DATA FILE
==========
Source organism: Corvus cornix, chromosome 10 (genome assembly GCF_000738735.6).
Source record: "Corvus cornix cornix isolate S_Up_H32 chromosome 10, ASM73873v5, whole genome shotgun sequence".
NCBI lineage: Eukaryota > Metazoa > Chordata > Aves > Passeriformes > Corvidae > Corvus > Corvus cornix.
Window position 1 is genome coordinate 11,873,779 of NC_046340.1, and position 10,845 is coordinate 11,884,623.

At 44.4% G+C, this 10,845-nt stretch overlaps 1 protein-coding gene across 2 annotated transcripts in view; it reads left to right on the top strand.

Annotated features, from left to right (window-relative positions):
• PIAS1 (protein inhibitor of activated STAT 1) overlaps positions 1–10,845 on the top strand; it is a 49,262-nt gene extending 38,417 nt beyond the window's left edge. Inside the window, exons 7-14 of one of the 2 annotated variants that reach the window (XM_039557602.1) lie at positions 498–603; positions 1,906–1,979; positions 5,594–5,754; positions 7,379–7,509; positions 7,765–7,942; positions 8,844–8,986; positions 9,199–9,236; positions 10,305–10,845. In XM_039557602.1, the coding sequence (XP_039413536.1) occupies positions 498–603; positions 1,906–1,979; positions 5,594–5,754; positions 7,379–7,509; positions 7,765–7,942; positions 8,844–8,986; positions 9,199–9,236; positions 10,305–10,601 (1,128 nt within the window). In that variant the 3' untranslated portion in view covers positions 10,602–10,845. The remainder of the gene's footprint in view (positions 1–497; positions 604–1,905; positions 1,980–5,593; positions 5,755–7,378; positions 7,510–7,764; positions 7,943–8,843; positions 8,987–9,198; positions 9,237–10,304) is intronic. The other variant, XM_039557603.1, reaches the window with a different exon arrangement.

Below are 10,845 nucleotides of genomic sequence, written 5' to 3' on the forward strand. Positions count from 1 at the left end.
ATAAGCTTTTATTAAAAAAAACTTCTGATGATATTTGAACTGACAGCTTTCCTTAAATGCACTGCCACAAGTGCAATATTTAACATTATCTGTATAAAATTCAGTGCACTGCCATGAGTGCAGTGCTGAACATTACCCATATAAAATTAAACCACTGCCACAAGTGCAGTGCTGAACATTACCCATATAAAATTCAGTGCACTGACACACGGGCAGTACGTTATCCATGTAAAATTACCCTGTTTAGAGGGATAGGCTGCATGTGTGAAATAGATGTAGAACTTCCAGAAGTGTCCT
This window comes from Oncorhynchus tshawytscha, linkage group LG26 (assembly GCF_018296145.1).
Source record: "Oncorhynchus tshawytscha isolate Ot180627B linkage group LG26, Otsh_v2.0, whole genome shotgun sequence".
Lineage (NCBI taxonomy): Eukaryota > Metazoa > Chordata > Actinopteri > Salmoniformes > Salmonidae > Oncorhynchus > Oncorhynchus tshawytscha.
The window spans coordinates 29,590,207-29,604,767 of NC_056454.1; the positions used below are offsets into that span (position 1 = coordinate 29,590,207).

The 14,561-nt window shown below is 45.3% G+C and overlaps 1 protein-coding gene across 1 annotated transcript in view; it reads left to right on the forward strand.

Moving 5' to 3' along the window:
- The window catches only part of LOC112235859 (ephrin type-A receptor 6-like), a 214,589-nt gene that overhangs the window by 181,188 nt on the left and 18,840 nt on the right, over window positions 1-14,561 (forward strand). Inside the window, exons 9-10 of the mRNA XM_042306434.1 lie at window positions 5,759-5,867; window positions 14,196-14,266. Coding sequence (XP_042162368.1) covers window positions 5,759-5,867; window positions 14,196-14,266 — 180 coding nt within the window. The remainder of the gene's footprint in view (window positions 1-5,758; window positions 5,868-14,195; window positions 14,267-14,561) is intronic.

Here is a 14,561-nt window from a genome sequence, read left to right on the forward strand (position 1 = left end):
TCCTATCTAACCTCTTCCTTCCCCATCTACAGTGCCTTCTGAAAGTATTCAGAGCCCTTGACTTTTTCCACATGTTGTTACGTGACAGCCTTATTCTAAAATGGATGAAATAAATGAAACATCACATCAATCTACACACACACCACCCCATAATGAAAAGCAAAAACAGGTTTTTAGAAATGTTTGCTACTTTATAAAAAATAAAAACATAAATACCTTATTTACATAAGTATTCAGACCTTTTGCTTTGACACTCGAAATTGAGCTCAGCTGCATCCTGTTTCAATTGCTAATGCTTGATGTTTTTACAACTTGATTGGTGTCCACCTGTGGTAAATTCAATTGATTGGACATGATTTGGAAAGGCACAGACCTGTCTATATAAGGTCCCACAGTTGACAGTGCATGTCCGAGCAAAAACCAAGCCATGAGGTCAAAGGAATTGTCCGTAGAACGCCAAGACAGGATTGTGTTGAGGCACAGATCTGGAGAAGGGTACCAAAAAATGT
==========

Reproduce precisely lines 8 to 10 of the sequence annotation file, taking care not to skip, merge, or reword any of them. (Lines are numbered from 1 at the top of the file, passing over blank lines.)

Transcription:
Below are 10,845 nucleotides of genomic sequence, written 5' to 3' on the forward strand. Positions count from 1 at the left end.
ATAAGCTTTTATTAAAAAAAACTTCTGATGATATTTGAACTGACAGCTTTCCTTAAATGCACTGCCACAAGTGCAATATTTAACATTATCTGTATAAAATTCAGTGCACTGCCATGAGTGCAGTGCTGAACATTACCCATATAAAATTAAACCACTGCCACAAGTGCAGTGCTGAACATTACCCATATAAAATTCAGTGCACTGACACACGGGCAGTACGTTATCCATGTAAAATTACCCTGTTTAGAGGGATAGGCTGCATGTGTGAAATAGATGTAGAACTTCCAGAAGTGTCCT
This window comes from Oncorhynchus tshawytscha, linkage group LG26 (assembly GCF_018296145.1).